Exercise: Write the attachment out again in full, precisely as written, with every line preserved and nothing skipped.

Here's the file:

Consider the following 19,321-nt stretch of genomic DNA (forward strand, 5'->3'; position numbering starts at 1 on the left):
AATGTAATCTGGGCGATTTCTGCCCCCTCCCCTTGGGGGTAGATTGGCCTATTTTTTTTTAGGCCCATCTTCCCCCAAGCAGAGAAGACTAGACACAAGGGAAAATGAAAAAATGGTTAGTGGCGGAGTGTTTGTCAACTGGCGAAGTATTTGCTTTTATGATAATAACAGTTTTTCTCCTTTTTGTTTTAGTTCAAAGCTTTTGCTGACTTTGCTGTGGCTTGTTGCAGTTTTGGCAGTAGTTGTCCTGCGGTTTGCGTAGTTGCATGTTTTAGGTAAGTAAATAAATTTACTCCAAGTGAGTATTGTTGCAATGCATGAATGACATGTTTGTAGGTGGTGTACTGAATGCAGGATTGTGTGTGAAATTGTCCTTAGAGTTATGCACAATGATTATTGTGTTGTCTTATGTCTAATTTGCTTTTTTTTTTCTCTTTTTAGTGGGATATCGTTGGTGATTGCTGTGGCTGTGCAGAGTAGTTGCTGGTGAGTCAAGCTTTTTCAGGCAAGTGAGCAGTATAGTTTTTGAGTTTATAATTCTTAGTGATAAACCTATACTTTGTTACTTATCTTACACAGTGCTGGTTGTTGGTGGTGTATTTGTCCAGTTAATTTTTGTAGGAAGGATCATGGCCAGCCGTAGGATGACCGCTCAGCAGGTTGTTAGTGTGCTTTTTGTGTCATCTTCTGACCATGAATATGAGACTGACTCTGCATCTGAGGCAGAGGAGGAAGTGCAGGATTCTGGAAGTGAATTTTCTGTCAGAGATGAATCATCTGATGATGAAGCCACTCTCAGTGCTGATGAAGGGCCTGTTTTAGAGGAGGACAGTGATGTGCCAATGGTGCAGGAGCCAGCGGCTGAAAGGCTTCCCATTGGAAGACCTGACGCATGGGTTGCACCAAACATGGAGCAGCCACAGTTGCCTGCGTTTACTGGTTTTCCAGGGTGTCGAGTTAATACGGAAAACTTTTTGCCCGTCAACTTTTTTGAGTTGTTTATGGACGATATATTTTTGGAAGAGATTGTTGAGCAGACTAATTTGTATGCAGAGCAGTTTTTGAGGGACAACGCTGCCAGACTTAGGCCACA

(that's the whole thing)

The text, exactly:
Consider the following 19,321-nt stretch of genomic DNA (forward strand, 5'->3'; position numbering starts at 1 on the left):
AATGTAATCTGGGCGATTTCTGCCCCCTCCCCTTGGGGGTAGATTGGCCTATTTTTTTTTAGGCCCATCTTCCCCCAAGCAGAGAAGACTAGACACAAGGGAAAATGAAAAAATGGTTAGTGGCGGAGTGTTTGTCAACTGGCGAAGTATTTGCTTTTATGATAATAACAGTTTTTCTCCTTTTTGTTTTAGTTCAAAGCTTTTGCTGACTTTGCTGTGGCTTGTTGCAGTTTTGGCAGTAGTTGTCCTGCGGTTTGCGTAGTTGCATGTTTTAGGTAAGTAAATAAATTTACTCCAAGTGAGTATTGTTGCAATGCATGAATGACATGTTTGTAGGTGGTGTACTGAATGCAGGATTGTGTGTGAAATTGTCCTTAGAGTTATGCACAATGATTATTGTGTTGTCTTATGTCTAATTTGCTTTTTTTTTTCTCTTTTTAGTGGGATATCGTTGGTGATTGCTGTGGCTGTGCAGAGTAGTTGCTGGTGAGTCAAGCTTTTTCAGGCAAGTGAGCAGTATAGTTTTTGAGTTTATAATTCTTAGTGATAAACCTATACTTTGTTACTTATCTTACACAGTGCTGGTTGTTGGTGGTGTATTTGTCCAGTTAATTTTTGTAGGAAGGATCATGGCCAGCCGTAGGATGACCGCTCAGCAGGTTGTTAGTGTGCTTTTTGTGTCATCTTCTGACCATGAATATGAGACTGACTCTGCATCTGAGGCAGAGGAGGAAGTGCAGGATTCTGGAAGTGAATTTTCTGTCAGAGATGAATCATCTGATGATGAAGCCACTCTCAGTGCTGATGAAGGGCCTGTTTTAGAGGAGGACAGTGATGTGCCAATGGTGCAGGAGCCAGCGGCTGAAAGGCTTCCCATTGGAAGACCTGACGCATGGGTTGCACCAAACATGGAGCAGCCACAGTTGCCTGCGTTTACTGGTTTTCCAGGGTGTCGAGTTAATACGGAAAACTTTTTGCCCGTCAACTTTTTTGAGTTGTTTATGGACGATATATTTTTGGAAGAGATTGTTGAGCAGACTAATTTGTATGCAGAGCAGTTTTTGAGGGACAACGCTGCCAGACTTAGGCCACA